200-year-old family business set to close after devastating fire
- Credit: Chris Hill
One of Norfolk's oldest family businesses looks set to close in its 200th year after a devastating fire ripped through its agricultural and garden machinery depot in Dereham.
Randell Agriculture's managing director William Randell said the decision had been taken with a "heavy heart" in the wake of October's blaze in Toftwood which destroyed buildings and stock, as well as leaving one employee hospitalised with minor burns.
While the injured worker made a full and quick recovery, Mr Randell said the complex insurance claim for the "substantial" losses has still not been resolved.
He said the experience had brought home the responsibilities of being an employer in a dangerous industry like agriculture, prompting the difficult decision to end two centuries of family tradition, stretching back to the days of horse-drawn farm machines.
He is "considering all options", and hopes a buyer can be found to take over the profitable £3.5m-turnover machine sales company.
But the firm's 16 workers have been given their redundancy notices, so if no buyer is found the business will be forced to close.
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Mr Randell, the sixth generation of his family to run the company, said: "I feel sad because it is a 200-year-old family tradition. This was never my intention but this fire has had to make me completely re-think my life, really.
"There are two main things that come into play with the decision. One is the realisation of the responsibility that you have as an employer in, let's face it, a dangerous industry. The second thing is that I find myself now worrying that should there be another accident or disaster around the corner, will I be insured for that?
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"It is not a financial decision - I don't owe anybody any money and I'm very lucky in that respect. It is a good profitable business. I don't want rumours going around saying Randells have gone bust, that is absolutely not the case.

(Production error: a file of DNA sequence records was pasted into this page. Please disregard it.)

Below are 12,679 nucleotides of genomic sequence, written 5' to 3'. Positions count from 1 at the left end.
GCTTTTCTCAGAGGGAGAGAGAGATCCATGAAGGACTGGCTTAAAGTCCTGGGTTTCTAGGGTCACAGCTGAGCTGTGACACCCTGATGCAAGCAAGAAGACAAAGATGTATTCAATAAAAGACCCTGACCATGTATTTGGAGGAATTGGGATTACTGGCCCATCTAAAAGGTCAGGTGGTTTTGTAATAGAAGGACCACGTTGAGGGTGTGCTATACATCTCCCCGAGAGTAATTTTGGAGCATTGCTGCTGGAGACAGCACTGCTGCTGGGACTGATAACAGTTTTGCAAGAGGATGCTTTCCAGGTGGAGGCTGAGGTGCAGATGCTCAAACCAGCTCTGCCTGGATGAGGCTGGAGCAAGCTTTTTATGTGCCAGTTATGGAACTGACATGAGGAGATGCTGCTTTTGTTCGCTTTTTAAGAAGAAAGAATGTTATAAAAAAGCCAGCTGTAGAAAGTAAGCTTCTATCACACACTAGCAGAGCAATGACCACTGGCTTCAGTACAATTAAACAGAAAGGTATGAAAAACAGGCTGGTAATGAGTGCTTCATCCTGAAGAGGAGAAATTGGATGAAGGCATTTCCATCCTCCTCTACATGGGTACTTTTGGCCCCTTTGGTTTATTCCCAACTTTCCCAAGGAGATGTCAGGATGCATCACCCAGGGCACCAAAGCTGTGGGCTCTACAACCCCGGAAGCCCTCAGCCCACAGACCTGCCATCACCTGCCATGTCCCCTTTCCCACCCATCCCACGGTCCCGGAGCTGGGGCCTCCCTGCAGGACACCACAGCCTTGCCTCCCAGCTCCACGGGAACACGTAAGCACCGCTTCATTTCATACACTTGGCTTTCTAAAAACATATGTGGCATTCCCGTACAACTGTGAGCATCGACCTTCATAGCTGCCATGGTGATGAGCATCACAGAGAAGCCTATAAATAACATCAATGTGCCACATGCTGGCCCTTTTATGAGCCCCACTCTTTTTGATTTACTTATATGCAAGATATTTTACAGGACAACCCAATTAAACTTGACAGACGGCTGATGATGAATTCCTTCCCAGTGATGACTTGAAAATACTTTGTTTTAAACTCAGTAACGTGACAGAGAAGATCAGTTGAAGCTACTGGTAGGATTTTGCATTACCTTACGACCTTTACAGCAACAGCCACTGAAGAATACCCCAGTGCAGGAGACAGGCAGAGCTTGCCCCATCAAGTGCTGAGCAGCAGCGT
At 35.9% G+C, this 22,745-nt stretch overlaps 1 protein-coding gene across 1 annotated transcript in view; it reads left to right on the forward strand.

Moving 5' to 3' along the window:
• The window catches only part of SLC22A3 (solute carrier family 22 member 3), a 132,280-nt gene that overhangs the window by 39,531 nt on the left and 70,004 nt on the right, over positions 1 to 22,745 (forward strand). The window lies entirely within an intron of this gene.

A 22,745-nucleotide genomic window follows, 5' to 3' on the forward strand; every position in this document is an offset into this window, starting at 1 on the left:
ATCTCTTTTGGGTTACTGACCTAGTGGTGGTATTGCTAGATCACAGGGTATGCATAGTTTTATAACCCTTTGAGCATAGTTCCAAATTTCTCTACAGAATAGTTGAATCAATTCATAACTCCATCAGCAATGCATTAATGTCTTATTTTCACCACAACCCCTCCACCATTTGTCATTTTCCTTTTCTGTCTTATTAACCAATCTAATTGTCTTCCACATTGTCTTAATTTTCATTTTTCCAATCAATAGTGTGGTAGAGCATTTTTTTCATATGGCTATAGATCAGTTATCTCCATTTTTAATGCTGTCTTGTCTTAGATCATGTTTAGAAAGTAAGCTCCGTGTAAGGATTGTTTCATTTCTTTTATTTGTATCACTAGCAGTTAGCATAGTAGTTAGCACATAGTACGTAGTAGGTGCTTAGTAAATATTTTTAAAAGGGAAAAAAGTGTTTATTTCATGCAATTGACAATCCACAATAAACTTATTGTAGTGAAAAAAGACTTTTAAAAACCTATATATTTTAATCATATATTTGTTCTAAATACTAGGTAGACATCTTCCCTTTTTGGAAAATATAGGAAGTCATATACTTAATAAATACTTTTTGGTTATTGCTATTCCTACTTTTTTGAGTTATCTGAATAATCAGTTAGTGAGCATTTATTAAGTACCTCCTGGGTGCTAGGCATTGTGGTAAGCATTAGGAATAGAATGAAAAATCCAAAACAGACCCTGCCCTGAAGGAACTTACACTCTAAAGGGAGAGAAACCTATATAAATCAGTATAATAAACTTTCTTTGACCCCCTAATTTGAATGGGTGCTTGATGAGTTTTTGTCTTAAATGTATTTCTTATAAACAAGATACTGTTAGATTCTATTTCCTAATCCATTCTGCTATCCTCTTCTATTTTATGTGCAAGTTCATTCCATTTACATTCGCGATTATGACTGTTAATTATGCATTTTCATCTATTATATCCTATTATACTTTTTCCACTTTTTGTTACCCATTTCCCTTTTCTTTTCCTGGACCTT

"Ultimately it is a nice little business which someone might pick up and take on. I'm not ruling anything out, if someone said they wanted me to remain involved [on the farm machinery side] to a greater or lesser extent then of course I would consider it."
If no buyer can be found, Mr Randell said the firm's Horstead garden machinery shop will have to close, with the premises marketed for rent. None of the site's four existing tenants would be affected. Meanwhile, the agricultural machinery division will continue to run "for the foreseeable future" from Crown Farm in Little Ellingham, until a new distributor can be found to take over Randells' distribution franchise for specialist manufacturer Vaderstad.
Mr Randell said he had been touched by the way his decision had been received by loyal staff and customers.
"I got all the staff together and explained my thoughts on where I had come to and sadly gave them all their redundancy notices," he said. "Some of these guys have been with me 20 years or more, so it was very, very hard delivering this news to them. But without exception they said: 'Don't worry about us, we'll be fine'. They were all more worried about me, and I was quite touched by that.
"And I was talking to a couple of customers this morning and explaining to them what I am doing and they were also very understanding. In both cases I have dealt with them, and my father dealt with their fathers, and I daresay my grandfather probably dealt with their grandfathers. It is amazing, really."
The business was started by James Randell with a small foundry in Suffield in 1820, before moving to larger premises at North Walsham. All manner of agricultural implements were made there, including early horse-drawn seed drills and ploughs. As time went on, an ironmongery shop began trading in North Walsham which, with the advent of electricity, also sold electrical items. A second electrical shop in Cromer also undertook electrical installations in houses and businesses, as did a third in Reepham where another large machinery base was also developed.
As tractors took over from horses on farms, Randells moved from manufacturing to selling machinery and became one of the largest businesses of its type in the country. More recently, Randells has been operating its garden machinery business from Horstead and Dereham and a specialist large agricultural machinery business from Dereham and Little Ellingham.
The cause of October's fire at the Dereham depot has not yet been confirmed, and the Health and Safety Executive - which does not regulate retail premises - has handed the case to Breckland Council, whose investigation is ongoing.